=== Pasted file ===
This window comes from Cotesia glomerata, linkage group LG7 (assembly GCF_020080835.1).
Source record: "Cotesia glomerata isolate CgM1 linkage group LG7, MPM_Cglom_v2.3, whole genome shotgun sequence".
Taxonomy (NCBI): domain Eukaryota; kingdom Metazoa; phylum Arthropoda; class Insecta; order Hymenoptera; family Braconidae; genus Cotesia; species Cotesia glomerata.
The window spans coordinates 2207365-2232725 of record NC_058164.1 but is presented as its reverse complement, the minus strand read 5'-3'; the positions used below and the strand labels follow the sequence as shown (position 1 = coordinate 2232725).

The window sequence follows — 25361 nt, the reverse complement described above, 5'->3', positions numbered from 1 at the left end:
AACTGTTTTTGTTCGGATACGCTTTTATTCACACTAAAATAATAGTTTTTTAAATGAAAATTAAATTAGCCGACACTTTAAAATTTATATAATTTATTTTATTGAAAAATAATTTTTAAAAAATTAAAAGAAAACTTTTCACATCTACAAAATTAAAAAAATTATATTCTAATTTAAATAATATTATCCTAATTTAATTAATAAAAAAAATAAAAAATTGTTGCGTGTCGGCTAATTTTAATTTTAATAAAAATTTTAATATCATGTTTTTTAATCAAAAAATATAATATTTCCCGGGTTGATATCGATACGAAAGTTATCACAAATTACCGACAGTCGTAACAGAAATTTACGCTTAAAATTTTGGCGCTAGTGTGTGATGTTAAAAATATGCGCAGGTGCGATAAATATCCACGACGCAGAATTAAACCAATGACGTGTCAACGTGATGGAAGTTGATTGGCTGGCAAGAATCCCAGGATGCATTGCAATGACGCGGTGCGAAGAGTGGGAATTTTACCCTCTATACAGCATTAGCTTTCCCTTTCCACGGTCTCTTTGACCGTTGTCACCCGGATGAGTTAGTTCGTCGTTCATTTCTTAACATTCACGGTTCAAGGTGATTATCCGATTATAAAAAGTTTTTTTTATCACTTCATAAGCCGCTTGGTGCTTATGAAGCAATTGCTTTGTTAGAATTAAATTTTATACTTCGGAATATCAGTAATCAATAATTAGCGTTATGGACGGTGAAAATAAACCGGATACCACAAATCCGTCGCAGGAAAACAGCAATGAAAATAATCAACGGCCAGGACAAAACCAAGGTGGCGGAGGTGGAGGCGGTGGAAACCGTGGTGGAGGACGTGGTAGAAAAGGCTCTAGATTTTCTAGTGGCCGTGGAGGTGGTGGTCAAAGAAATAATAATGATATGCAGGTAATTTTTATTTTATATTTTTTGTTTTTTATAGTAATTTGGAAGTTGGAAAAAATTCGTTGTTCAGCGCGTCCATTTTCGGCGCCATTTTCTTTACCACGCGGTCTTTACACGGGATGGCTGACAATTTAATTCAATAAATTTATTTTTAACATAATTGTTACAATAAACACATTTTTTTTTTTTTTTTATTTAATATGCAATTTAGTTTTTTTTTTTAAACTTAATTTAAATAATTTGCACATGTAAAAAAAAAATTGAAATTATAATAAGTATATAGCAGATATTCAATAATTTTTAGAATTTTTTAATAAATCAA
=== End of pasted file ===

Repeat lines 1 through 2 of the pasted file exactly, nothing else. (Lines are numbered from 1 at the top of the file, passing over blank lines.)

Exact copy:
This window comes from Cotesia glomerata, linkage group LG7 (assembly GCF_020080835.1).
Source record: "Cotesia glomerata isolate CgM1 linkage group LG7, MPM_Cglom_v2.3, whole genome shotgun sequence".